May 10 (Bloomberg) -- Wouldn’t it be nice if investing in the stock market were as easy as Bank of America Corp. is making it look?
The second-largest U.S. lender this week settled a five-year legal battle with MBIA Inc., the struggling bond insurer, over losses tied to bad mortgages. The net payment to MBIA will be $1.7 billion. But the total package has a lot of parts moving back and forth, including loans, cash and rights to buy equity.
Under the deal’s terms, Bank of America will receive five-year warrants to buy almost 10 million MBIA shares at $9.59 each, which was within their trading range last week. MBIA’s stock soared on news of the deal and now trades for $15.67, or 63 percent more than the exercise price.
Surely both companies knew ahead of time that the market would react enthusiastically. Bank of America is extending a lifeline to its former adversary. The settlement includes a three-year agreement for MBIA to borrow as much as $500 million.
Would the loan terms have been less favorable to MBIA were it not for the spring-loaded warrants? Perhaps not. The settlement has so many components that there is simply no way for outsiders to know.
What we can say for sure is that the accounting rules encourage lenders to engage in this sort of horse trading -- exchanging more-generous loan terms in multifaceted transactions for upfront gains that make their numbers look better. It’s a problem the accounting rule makers aren’t doing anything about.
The best illustration I have seen of what’s wrong with loan accounting was in a 2009 speech by Robert Herz, then the chairman of the Financial Accounting Standards Board, which sets U.S. accounting rules. He gave a hypothetical example of four $100 loans, with maturities ranging from three to 15 years. One had a floating-interest rate, while the others had fixed rates of 4 percent to 8 percent. The present value of the cash to be collected over the life of each loan ran from $90 to $125.
Yet each loan’s value was the same on the bank’s balance sheet: $100. The differences in economic value didn’t matter for accounting purposes. That’s what the rules allow. And it is how banks account for their loans most of the time: at historical cost, rather than how much they are worth.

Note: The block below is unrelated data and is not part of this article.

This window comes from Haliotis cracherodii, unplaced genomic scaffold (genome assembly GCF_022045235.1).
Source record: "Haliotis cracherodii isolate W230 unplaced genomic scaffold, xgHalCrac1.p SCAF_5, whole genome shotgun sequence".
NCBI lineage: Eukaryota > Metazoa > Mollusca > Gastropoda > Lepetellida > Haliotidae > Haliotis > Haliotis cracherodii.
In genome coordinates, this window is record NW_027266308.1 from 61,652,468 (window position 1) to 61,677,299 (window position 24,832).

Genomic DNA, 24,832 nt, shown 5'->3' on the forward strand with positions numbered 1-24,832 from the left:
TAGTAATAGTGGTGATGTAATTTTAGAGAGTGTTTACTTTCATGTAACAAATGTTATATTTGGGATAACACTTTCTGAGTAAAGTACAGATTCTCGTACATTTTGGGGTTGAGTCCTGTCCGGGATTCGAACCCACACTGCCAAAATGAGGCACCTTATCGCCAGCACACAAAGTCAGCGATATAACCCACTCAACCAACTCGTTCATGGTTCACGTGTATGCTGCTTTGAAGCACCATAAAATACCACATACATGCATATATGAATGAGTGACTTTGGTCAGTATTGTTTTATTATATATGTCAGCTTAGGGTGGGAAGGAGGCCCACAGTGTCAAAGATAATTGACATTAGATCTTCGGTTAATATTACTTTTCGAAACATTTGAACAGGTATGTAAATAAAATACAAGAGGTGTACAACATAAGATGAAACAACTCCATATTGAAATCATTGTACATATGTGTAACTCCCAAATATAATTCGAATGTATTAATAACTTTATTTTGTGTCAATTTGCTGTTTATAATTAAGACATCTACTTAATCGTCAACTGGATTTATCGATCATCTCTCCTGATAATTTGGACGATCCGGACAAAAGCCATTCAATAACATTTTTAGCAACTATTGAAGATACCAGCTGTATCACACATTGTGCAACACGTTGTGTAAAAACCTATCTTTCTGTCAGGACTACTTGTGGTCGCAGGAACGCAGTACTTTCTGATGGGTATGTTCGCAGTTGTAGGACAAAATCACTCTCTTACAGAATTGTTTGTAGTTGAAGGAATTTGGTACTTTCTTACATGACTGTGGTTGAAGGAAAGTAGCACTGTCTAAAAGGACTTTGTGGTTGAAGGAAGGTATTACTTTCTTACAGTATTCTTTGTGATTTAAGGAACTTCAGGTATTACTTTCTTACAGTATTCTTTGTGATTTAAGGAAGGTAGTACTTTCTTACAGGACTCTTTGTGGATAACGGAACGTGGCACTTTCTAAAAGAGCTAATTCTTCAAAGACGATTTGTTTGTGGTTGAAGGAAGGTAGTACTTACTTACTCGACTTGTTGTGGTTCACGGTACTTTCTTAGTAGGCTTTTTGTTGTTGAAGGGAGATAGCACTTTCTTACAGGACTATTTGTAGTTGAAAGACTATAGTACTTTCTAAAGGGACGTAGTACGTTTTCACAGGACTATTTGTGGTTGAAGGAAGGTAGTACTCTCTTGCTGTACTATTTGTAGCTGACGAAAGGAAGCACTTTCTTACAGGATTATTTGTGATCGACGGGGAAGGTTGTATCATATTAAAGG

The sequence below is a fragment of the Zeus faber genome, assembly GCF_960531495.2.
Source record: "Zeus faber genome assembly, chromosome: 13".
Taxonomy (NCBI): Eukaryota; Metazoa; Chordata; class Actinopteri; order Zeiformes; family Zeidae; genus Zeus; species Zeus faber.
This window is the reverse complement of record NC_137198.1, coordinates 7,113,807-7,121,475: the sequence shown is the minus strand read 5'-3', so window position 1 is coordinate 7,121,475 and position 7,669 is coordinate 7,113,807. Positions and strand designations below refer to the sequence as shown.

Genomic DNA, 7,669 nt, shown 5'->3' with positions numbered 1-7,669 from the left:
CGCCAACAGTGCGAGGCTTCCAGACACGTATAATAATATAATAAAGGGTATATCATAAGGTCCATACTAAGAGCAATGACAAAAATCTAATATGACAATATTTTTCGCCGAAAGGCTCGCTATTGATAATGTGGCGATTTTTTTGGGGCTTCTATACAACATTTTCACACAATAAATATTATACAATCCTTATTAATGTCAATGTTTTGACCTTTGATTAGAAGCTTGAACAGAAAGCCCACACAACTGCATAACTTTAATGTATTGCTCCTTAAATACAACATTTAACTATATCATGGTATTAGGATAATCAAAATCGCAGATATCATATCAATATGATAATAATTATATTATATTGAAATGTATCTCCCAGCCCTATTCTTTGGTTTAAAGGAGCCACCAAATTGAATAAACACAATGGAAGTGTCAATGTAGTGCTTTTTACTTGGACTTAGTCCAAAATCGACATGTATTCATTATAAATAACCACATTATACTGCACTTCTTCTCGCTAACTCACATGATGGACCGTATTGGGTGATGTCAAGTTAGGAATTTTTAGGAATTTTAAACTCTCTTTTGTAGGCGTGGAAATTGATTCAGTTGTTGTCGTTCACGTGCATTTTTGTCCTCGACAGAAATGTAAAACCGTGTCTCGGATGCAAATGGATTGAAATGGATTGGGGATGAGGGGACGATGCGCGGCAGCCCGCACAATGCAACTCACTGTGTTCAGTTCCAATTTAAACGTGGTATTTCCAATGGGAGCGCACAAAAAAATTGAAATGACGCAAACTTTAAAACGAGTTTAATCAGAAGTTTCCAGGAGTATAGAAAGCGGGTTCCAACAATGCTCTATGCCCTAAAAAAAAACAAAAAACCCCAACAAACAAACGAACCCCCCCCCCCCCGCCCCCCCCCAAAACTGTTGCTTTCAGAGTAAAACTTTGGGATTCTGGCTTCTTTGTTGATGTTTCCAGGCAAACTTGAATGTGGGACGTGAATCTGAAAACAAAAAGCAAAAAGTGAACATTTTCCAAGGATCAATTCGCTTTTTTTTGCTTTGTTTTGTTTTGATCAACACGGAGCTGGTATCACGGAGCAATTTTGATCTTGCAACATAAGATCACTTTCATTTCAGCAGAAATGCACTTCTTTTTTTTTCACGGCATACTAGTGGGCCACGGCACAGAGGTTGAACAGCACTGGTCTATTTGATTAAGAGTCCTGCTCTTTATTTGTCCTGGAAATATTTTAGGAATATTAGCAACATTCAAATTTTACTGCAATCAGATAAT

The rules can lead to perverse incentives, some of which Goldman Sachs Group Inc. pointed out in a 2010 comment letter to the FASB. For instance, current standards encourage investment banks to engage in what Goldman Sachs called “lend to play” practices when competing for initial public offerings.
It’s common for companies to demand loans at below-market terms as a condition of giving banks their underwriting business. Because loans aren’t recorded at fair market value, “sales incentives and pricing discounts are not properly recorded, resulting in overstated investment banking revenues,” wrote Matthew Schroeder, Goldman Sachs’s head of accounting policy.
At the time of his letter, the FASB had proposed rule changes to make lenders show loans at fair market value on their balance sheets. The banking industry protested, saying it’s too hard to estimate such values. (Goldman Sachs was a notable exception.) And the FASB scrapped its plan.
The board’s latest proposal would have lenders book loan losses more quickly. One of the big problems that led to the 2008 financial crisis is that many banks were too slow to write down bad loans, which undermined confidence in their financial statements. In general, the new trigger would be whether a credit loss is “expected,” rather than if it’s “probable,” which is a higher threshold.
This should result in earlier, more aggressive recognition of losses. However, it may lead to earnings smoothing, which also can mislead investors. Banks may find it easier to book excessive losses during good years so they can mask poor performance in down times -- which often makes their problems worse. They also might stay in denial about their bad loans anyway, regardless of the change in the rules.
Whatever the case, the FASB’s proposal ignores crucial information about what loans are worth. The 15-year, $100 loan with a 4 percent rate would still go on the balance sheet at the same value as a nine-year, $100 loan with an 8 percent rate.
It’s true that many loans may be difficult to value. It’s also the case that the existing rules call for an answer that is wrong. Assuming the new rules go through, we’ll be trading one standard that ignores economic reality for another. Investors can be forgiven for wondering what the point is.
(Jonathan Weil is a Bloomberg View columnist. The opinions expressed are his own.)
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